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5 Ways to Take Your Vacation Home

When parents practice vacation mind in daily life, we be more present for our children as well. Instead of an example of a stressed and anxious parent, We show them how to enjoy each day of a full life. And isn't that what we want most for our children?
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Mother with her daughter on the beach
Mother with her daughter on the beach

We walked the path toward the ocean. I lingered behind while the girls were skipped ahead, chasing seagulls.

Although I carried more towels and toys, I wasn't weighed down. My mind was light and alert, taking in the long pine needles, the feel of the breeze on my arms, and the fresh smell in the air.

I was on vacation... unstressed, and fully present to enjoy the moment.

Picture yourself during your vacation: You're relaxed and more available for your family. You're alert for what you experience. You're taking in the scene, attentive. You simply enjoy as much of each moment that you can. After all, you're on vacation and without the to-dos of regular life.

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We love our vacations because of this mindful quality they naturally bring us. We've let go of our list. Without our mental tally of responsibilities hanging over us we can see with fresh eyes. Often we're in a new place. The novelty helps be awake and alert to take it in. Finally, we are usually expecting enjoyment on vacation.

Contrast that with a busy week day at home. You may be stressed. Your mind is achievement oriented as you think of things that have to get done. That mom to-do list never gives you a break. You are NOT primed for enjoyment. In fact, you're primed for busyness, stress, and irritation.

Let me take a step back.

Earlier this summer we went on a family mindfulness retreat. There I realized that you CAN simply enjoy walking from one place to another. It is possible to have deep appreciation of the feeling of the breeze or the sun on our arms. It's just not what we're usually doing.

I bring up this possibility because while we are primed for this kind of enjoyment during our vacations, we don't expect it or practice to have it once we get home.

But we could.

How? It's all about mindset and mindfulness. And I'm resolving to bring that mindset into my daily life.

Leo Babuta of Zen Habits presents this idea masterfully, calling it "vacation mind." What if we could have the same quality of mind that we have on vacation during our busy weekdays?

How do we do it?

1. Focus fully on what you are doing. Much of our daily stress and anxiety comes from our brain's constant focus on the future. Worry and anxiety happen when we're not in the present, but in our thoughts about the future. Instead, focus fully on what you are doing. Turn off other distractions. Vow to do one thing at a time. Then, give yourself permission to enjoy your immersion.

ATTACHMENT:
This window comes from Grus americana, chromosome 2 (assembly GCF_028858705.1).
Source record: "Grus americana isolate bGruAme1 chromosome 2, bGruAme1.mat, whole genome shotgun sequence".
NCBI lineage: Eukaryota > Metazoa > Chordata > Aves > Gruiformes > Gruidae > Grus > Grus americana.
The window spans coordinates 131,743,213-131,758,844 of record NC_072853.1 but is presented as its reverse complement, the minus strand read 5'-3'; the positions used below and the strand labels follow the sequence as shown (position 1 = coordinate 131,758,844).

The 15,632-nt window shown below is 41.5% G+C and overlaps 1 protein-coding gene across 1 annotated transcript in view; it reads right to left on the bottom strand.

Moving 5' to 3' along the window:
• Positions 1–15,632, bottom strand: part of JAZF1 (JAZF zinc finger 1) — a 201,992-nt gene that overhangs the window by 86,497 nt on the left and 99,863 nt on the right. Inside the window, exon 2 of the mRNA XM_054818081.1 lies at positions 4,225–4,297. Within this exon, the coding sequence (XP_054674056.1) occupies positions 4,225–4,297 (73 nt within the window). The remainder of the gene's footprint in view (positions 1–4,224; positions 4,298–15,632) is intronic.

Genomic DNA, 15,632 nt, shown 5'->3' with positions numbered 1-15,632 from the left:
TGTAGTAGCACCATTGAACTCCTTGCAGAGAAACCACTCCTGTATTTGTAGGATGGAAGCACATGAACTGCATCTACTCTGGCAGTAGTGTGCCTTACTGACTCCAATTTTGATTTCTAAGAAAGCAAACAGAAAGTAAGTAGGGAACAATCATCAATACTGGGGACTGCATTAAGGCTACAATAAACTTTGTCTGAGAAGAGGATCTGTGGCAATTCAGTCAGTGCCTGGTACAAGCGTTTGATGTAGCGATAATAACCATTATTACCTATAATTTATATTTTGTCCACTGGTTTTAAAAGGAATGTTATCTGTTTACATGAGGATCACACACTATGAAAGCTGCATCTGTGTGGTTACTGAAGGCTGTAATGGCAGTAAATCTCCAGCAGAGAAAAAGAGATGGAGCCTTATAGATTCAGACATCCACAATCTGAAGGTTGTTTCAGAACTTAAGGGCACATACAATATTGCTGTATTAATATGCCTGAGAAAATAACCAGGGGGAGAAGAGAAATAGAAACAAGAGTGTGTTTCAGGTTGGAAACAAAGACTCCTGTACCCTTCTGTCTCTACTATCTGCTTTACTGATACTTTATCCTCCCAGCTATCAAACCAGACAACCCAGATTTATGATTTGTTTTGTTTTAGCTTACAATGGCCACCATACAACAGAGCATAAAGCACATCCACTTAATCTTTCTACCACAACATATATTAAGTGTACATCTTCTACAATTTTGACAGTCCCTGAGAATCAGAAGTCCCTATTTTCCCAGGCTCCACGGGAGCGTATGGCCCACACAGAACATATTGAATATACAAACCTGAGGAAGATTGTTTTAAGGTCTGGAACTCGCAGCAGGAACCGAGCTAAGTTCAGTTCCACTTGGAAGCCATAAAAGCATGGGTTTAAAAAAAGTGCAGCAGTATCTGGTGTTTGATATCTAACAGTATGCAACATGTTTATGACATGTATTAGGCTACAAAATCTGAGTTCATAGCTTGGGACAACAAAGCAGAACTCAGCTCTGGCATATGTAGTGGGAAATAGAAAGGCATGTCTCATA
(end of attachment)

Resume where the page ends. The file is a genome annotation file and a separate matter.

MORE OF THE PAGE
2. Take care of anxieties. Approach worry and anxieties as old friends. They are there because your brain wants to keep you safe, so have a friendly attitude toward them. When to-dos pop up, write them down, so you can re-focus on what you are doing. Instead of pushing anxieties away, feel what it feels like in your body. Say hello to your worries, acknowledging their presence. Then breathe and practice to release it, re-focusing on the present moment.

3. Don't squeeze stuff in. My personal commandment here is "Thou shalt not squeeze." Our accomplishment, to-do checking part of our mind wants to do this, but it only leads to stress and anxiety. Besides, there's never a magic moment when that to-do list is done. And if it ever came? You'd be too keyed-up to even enjoy it! Slow down and be present for what you are doing. One thing at a time.

4. Practice to enjoy the neutral moments. It really is possible to bring more enjoyment into every day. On vacation we're enjoying the walk to and from places. Why not enjoy that at home too? See the beautiful greenery around you. Notice the quality of the sky. Feel the breeze on your arms and say a little blessing to it. Give yourself permission to enjoy these moments. With practice, it comes more easily and more often!

5. Practice meditation. Meditation helps us with all of the above. It is training to increase our ability to re-focus on the present moment and enjoy all that is around us. As we practice meditation, anxiety fades and happiness increases.

When parents practice vacation mind in daily life, we be more present for our children as well. Instead of an example of a stressed and anxious parent, We show them how to enjoy each day of a full life. And isn't that what we want most for our children?

You can do it too. I'm leading a free virtual mindfulness retreat soon. In it, I teach parents how to practice mindfulness in daily life. Click here to join us and practice being more present in your life.

Now it' your turn.

Do you want to take home vacation mind? How will you bring it into your own life? Start the conversation in the comments below!